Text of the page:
Gay GOP group urges 'good Christians' to oppose Moore

Gay GOP group urges 'good Christians' to oppose Moore
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A prominent Republican LGBT advocacy group is out with an ad opposing embattled Republican Roy Moore, calling on “good Christians” to reject him ahead of Alabama’s special Senate election.

The ad from Log Cabin Republicans features people praying at church and around a dinner table, saying that politicians are “attacking our values, our churches, our children.”

The ad comes in the final two weeks of the campaign as Moore seeks to overcome a series of sexual assault and harassment allegations that have put him in a tight race with Democrat Doug Jones, a former federal prosecutor.

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“It’s a time for choosing. We can’t stand on the sidelines anymore,” the ad’s narrator says. “It's time for good Christians to do what good Christians do. Reject Roy Moore.”

Moore has vehemently denied the series of allegations, including that he initiated a sexual encounter with a 14-year-old girl while he was 32. He’s also denied a more recent accusation that he sexually assaulted a girl when she was 16.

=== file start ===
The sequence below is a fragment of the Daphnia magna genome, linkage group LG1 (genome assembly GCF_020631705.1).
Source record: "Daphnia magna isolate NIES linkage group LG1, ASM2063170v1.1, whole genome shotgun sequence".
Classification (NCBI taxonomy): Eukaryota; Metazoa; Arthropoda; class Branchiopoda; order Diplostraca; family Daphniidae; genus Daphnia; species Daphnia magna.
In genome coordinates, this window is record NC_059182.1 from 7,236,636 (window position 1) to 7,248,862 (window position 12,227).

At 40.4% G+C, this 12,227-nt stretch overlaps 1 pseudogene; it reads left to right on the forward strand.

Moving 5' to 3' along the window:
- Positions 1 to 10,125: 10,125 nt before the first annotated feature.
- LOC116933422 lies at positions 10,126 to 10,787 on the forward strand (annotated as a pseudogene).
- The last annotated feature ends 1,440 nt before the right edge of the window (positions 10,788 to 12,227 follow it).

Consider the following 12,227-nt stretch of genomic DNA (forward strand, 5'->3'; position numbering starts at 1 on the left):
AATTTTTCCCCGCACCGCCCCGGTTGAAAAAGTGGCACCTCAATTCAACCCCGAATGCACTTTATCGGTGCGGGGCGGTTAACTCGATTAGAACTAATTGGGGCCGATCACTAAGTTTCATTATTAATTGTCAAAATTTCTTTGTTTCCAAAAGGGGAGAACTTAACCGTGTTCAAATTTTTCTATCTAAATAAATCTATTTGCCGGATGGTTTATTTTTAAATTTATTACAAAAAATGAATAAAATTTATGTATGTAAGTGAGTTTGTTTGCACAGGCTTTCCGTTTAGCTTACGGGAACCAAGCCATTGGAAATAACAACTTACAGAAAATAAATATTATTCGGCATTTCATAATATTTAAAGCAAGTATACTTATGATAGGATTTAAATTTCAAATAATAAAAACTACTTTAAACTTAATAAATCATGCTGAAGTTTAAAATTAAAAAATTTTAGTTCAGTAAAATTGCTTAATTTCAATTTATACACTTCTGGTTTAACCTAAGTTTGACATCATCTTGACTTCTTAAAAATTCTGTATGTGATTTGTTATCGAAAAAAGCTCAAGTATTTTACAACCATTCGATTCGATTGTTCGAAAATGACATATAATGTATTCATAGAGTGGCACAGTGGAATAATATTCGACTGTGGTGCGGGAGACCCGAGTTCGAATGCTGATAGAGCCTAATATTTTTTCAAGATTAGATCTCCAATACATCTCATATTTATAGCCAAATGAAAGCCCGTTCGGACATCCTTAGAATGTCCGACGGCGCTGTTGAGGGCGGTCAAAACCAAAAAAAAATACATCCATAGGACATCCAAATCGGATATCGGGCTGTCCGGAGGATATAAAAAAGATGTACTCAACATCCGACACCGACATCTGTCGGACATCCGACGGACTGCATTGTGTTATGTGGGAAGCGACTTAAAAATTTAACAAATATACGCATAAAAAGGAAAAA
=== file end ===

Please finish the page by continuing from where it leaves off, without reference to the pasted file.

While some polls in the wake of the allegations have shown Jones with a lead, a recent survey from pro-Trump group America First Policies has Moore ahead by 1 point, within the margin of error.

Many Senate Republicans, including those in leadership, have called on Moore to withdraw from the race and some have previously floated expulsion if he wins the Dec. 12 election. Alabama Sen. Richard ShelbyRichard Craig ShelbyObstruction of justice watch: Trump attacks the FBI The Hill's 12:30 Report Alabama businesses fear Moore victory would hurt state economy: report MORE (R) said he voted for a “distinguished Republican” write-in candidate instead of Moore.

But Trump has appeared to be more supportive of the Alabama Republican, saying that “we don’t need a liberal person” in Alabama’s deep-red Senate seat and noted that Moore has denied the allegations.

The White House has said Trump has no plans to campaign with Moore in Alabama, but the president will reportedly hold a rally in northern Florida — just 20 miles from the Alabama-Florida border and in the same media market as Alabama's third most-populous city — four days ahead of the special election.